Mark Murray wrote:
I'm trying to compare and contrast aiki, which is internal, to jujutsu, which is external.
I appreciate you posting the video and explaining what you are trying to accomplish in the exercise with your uke. However, don't you think the comment above that you made is a generalization?
Looking at Daito ryu, we have jujutsu, aikijujutsu, and aiki no jujutsu. The base of all is jujutsu. The higher level skill is aiki. aiki is the internal body skill, jujutsu is the external body skill.
When you are required to move to gain kuzushi, you're using jujutsu. Again, I'm not stating this is a bad skill. Really good jujutsu can be formidable, just as the Gracies proved many times over. But it's really good jujutsu and not aiki.
Aiki is an internal body skill that is made up of quite a bit of various things to enhance the way the body works, so that an external delivery mechanism (for example, jujutsu) is made more powerful.
Or perhaps people think that all of those thousands of martial artists who had backgrounds in all manner of jujutsu who met Takeda found that he was just doing very, very good jujutsu? Or that Tomiki, as he was tossed 60 different ways when meeting Ueshiba, just thought, wow, he's got really good jujutsu? Or that those highly ranked kendoka (who had trained for a long time) came to study with Ueshiba because he had really great "tai sabaki" from his jujutsu skills?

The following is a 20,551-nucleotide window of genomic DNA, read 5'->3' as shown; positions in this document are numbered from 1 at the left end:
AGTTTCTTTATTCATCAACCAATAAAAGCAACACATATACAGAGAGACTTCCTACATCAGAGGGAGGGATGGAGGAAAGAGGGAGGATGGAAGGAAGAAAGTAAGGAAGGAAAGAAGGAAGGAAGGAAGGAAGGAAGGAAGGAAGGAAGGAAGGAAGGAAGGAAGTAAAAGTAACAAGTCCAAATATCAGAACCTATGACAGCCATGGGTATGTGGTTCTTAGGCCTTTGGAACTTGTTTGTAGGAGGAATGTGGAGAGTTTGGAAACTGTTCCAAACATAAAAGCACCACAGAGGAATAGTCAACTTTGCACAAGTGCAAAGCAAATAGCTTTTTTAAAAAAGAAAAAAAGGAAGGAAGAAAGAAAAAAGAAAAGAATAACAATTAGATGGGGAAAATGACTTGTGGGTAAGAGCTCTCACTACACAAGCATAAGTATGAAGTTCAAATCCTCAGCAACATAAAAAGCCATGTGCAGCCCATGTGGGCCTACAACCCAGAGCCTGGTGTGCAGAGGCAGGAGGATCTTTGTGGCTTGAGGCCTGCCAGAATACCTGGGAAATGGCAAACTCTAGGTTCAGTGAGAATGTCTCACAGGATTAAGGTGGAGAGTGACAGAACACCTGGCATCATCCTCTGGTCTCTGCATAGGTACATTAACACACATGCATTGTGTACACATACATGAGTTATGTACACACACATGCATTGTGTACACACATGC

The answer is that all those people already *had* extensive backgrounds in jujutsu and they had the experience with high level jujutsu people. Meeting Takeda, Ueshiba, Kodo, Sagawa, etc, they all came away knowing that these people had something very, very different. That difference was aiki. An internal body skill.
All those jujutsu people knew and practiced the manner in which to take advantage of physical positional or postural weaknesses. Aiki trains a body not to have those weaknesses. It's why Ueshiba could not be pushed over, whether to the chest or while sitting. Aiki training changed Ueshiba's body to handle force differently. He didn't *need* to move to affect a person, but chose to move because he expressed his aiki in an outward physical manner via modified Daito ryu techniques combined with a spiritual belief system.
Is it a generalization? No, I don't believe it to be.